5. Fish

Often overlooked for more popular types of meat (such as poultry and beef), fish is known to contain a huge amount of high quality protein and monounsaturated fatty acids – both of which are known to have health benefits.

Fish (with specific mention to Salmon and Tuna) also contain a huge amount of Vitamin B6.

Similar to other B group Vitamins, B6 is known to play a number of important roles within the human body – one of which includes the conversion of tryptophan into serotonin, which is essential for sleep.

Being deficient in Vitamin B6 results in having reduced serotonin production, which leads to insomnia and poor sleep. By increasing our consumption of fish (and therefore Vitamin B6), we can cause improvements in sleep while staving off insomnia.


Summary

By incorporating specific foods outlined in this article into our diet we can greatly improve our ability to produce essential hormones that are essential for sleep. These hormones have shown to improve relaxation, leading to a better capacity to fall asleep, while also improving the depth of that sleep. These large improvements in sleep quality will greatly reduce the impact of insomnia on health and function.


References

  1. Taylor, Daniel J., Kenneth L. Lichstein, and H. Heith Durrence. “Insomnia as a health risk factor.” Behavioral sleep medicine4 (2003): 227-247. From http://www.tandfonline.com/doi/pdf/10.1207/S15402010BSM0104_5
  2. Tanaka, Eizaburo, et al. “Associations of protein, fat, and carbohydrate intakes with insomnia symptoms among middle-aged Japanese workers.” Journal of Epidemiology2 (2013): 132-138. From https://www.ncbi.nlm.nih.gov/pubmed/23419282
  3. Hartmann, Ernest. “Effects of L-tryptophan on sleepiness and on sleep.” Journal of psychiatric research2 (1983): 107-113. From http://www.sciencedirect.com/science/article/pii/0022395682900127
  4. Schwartz, Ruth, Herta Spencer, and J. Jones Welsh. “Magnesium absorption in human subjects from leafy vegetables, intrinsically labeled with stable 26Mg.” The American journal of clinical nutrition4 (1984): 571-576. Viewed at: https://www.ncbi.nlm.nih.gov/pubmed/6711467
  5. Hornyak, Magdolna, et al. “Magnesium therapy for periodic leg movements-related insomnia and restless legs syndrome: an open pilot study.” Sleep5 (1998): 501-505. From https://academic.oup.com/sleep/article/21/5/501/2725976/Magnesium-Therapy-for-Periodic-Leg-Movements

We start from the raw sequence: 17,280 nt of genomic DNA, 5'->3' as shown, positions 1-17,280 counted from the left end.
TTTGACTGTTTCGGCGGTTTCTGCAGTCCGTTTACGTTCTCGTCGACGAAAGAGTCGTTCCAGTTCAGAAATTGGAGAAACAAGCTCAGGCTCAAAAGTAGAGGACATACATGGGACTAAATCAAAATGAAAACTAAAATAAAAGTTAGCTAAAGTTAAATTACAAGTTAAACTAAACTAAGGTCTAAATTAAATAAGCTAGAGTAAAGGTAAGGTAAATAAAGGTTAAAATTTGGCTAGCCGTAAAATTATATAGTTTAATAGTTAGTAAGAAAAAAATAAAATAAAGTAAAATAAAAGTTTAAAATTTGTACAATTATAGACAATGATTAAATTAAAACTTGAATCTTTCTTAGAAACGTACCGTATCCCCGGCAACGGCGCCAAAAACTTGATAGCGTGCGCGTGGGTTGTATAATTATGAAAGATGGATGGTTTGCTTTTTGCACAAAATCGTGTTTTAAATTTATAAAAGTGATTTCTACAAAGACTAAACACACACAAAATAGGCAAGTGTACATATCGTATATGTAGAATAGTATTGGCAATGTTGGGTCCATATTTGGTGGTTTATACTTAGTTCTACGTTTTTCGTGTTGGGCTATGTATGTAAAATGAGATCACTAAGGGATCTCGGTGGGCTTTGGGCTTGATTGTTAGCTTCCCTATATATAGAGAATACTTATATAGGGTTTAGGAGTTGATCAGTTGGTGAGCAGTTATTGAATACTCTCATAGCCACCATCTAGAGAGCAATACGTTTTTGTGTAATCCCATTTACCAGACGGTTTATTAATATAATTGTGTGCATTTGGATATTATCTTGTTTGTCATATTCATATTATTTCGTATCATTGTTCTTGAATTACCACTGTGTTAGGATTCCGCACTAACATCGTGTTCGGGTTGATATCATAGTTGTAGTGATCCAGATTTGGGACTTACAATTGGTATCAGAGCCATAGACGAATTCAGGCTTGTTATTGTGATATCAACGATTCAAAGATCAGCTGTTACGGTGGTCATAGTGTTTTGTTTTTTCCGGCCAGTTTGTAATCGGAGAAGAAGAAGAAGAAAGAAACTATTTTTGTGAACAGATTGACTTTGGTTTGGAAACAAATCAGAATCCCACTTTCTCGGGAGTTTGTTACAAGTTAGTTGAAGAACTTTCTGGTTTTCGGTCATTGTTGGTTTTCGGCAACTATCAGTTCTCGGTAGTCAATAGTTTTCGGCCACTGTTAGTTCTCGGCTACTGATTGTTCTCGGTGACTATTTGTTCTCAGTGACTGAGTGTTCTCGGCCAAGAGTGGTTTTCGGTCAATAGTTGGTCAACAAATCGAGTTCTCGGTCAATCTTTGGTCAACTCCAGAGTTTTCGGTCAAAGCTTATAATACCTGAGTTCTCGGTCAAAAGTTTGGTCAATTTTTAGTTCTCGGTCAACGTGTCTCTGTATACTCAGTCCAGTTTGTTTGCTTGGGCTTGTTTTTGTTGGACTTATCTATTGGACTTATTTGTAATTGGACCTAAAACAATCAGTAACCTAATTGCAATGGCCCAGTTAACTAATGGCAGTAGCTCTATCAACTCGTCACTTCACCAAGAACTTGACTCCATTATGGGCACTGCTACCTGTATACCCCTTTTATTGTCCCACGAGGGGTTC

6. Turek, Fred W., and Martha U. Gillette. “Melatonin, sleep, and circadian rhythms: rationale for development of specific melatonin agonists.” Sleep medicine6 (2004): 523-532. From http://www.sciencedirect.com/science/article/pii/S1389945704001315
  7. Howatson, Glyn, et al. “Effect of tart cherry juice (Prunus cerasus) on melatonin levels and enhanced sleep quality.” European journal of nutrition8 (2012): 909-916. From https://link.springer.com/article/10.1007/s00394-011-0263-7
  8. Smith, Theresa M., et al. “Absorption of calcium from milk and yogurt.” The American journal of clinical nutrition6 (1985): 1197-1200. From https://www.ncbi.nlm.nih.gov/pubmed/3934956
  9. Hotta, Carlos T., et al. “Calcium-dependent modulation by melatonin of the circadian rhythm in malarial parasites.” Nature Cell Biology7 (2000): 466-468. From https://www.ncbi.nlm.nih.gov/pubmed/10878815
  10. Polansky, Marilyn M., and Edward W. Toepfer. “Vitamin B6 components in some meats, fish, dairy products, and commercial infant formulas.” Journal of Agricultural and Food Chemistry6 (1969): 1394-1397. From http://pubs.acs.org/doi/abs/10.1021/jf60166a027?journalCode=jafcau
  11. Weissbach, Herbert, et al. “Studies on the effect of vitamin B6 on 5-hydroxytryptamine (serotonin) formation.” Journal of Biological Chemistry227 (1957): 617-624. From https://www.cabdirect.org/cabdirect/abstract/19581403597
  12. Sleep Foundation, “Annual sleep in america poll” 2011. From https://sleepfoundation.org/media-center/press-release/annual-sleep-america-poll-exploring-connections-communications-technology-use-

1 COMMENT

  1. Well judging by this list it’d seem that some yogurt with some cherries and nuts in it would be a perfect bedtime snack! I’ll have to get some cherries at the store next time I’m there 🙂